Hearing the customer through data — reshaping and evolving CX
Powerful new technologies and digital solutions are making it possible to translate accessible big data into valuable ‘small’ data: useful pieces of intelligence you can use to improve processes, personalise services and offers, and make CX operations more efficient.
Connected customer journeys, next best actions, and hyper-personalisation are great CX aspirations that data analytics capabilities promise to make possible. However, as this year’s findings reiterate, customers still want minimal effort and ease of resolution when they deal with your organisation. Don’t lose sight of this when determining which data to collect, and how.
Start by imagining yourself as your own customer. What’s the most straightforward route to where you want to be? How can you make that happen? Keep listening to your customers so you can adjust what you’re offering to meet their demands.
Data, data everywhere … analytics the missing link
It’s not the lack of data that’s a problem. Untangling what you have to get to, what’s relevant, and what’s useful is what many organisations are struggling with.
Data analytics has been identified as the main driver of CX and customer satisfaction for the last four years, yet this year only 13.5% of organisations rate their current capability as optimal. For many, cross-channel data analysis is limited, so it’s difficult to connect customer journeys and get a consolidated view of CX.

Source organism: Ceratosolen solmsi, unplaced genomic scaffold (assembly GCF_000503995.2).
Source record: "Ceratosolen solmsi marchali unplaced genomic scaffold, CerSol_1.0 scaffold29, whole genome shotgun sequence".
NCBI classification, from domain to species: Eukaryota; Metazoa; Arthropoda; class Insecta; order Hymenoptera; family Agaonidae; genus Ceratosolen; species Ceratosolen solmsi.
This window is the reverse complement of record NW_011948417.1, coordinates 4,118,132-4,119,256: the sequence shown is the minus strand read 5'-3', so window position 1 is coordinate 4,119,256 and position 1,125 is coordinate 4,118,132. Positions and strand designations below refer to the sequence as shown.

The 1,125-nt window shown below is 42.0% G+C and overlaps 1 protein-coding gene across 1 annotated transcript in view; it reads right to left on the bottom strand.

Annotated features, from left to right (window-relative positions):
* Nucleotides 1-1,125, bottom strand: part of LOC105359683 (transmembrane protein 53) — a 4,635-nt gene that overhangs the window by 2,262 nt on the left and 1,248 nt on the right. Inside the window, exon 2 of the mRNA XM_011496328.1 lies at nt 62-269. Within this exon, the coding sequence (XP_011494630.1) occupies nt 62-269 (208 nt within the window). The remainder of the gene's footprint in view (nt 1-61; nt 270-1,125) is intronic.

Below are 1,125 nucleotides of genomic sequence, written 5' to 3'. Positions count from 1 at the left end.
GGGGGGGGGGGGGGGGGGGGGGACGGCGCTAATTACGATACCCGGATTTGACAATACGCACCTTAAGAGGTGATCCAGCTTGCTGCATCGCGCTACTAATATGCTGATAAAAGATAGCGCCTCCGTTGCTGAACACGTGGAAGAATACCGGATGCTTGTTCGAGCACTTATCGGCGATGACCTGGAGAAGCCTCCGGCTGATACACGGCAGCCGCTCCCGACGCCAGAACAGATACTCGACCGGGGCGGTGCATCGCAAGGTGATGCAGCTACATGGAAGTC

Legacy systems aggravate the problem, as these platforms don’t communicate or share information with each other easily. Regulations governing the use of data also add a level of complexity in designing analytics systems with the right level of security for using and sharing customer information.
Use customer intelligence to make decisions that generate change
To address these issues effectively, you need a solid CX strategy that’s based on a well-defined understanding of what you want your analytics systems, processes, and technology to achieve.
Data analytics should drive decisions and change in the organisation. Almost every interaction is data-driven and most customers know you’re collecting their information as they transact with you. What frustrates them is when you don’t use it to make their lives easier.
Before you implement anything, be clear about what it is you wish to achieve, or you’ll be creating, rather than fixing, problems. Assess where you are, where you want to go, and the best way to get there. Look at what you currently have in place. How are your people and technology resources being used? Could they be better used elsewhere?
Go straight to the source(s)
Analytics starts with data, and we’re all familiar with the ‘garbage in, garbage out’ concept. Given that quality of input determines quality of output, consider which sources of data will be most beneficial to your analytics models and what you want to achieve.
Use voice of the customer programmes as part of an ongoing cycle of change and innovation. Disruptive organisations are getting their customers to test everything from new products and services to revised CX models, and they’re using the feedback to refine what they’re offering to better suit customer needs.
Venture beyond traditional data-collection methods to gather ‘silent data’ – things the customer doesn’t do or say that give clues to what may be causing churn or abandonment. Many customers won’t complain to you directly, so monitor social media and consumer platforms to gauge customer sentiment more accurately.
Employees are another valuable, but often under-used, source of information on customer desires, demands, and frustrations. Incorporate voice of the employee feedback into your data analytics strategy to capture this valuable intelligence.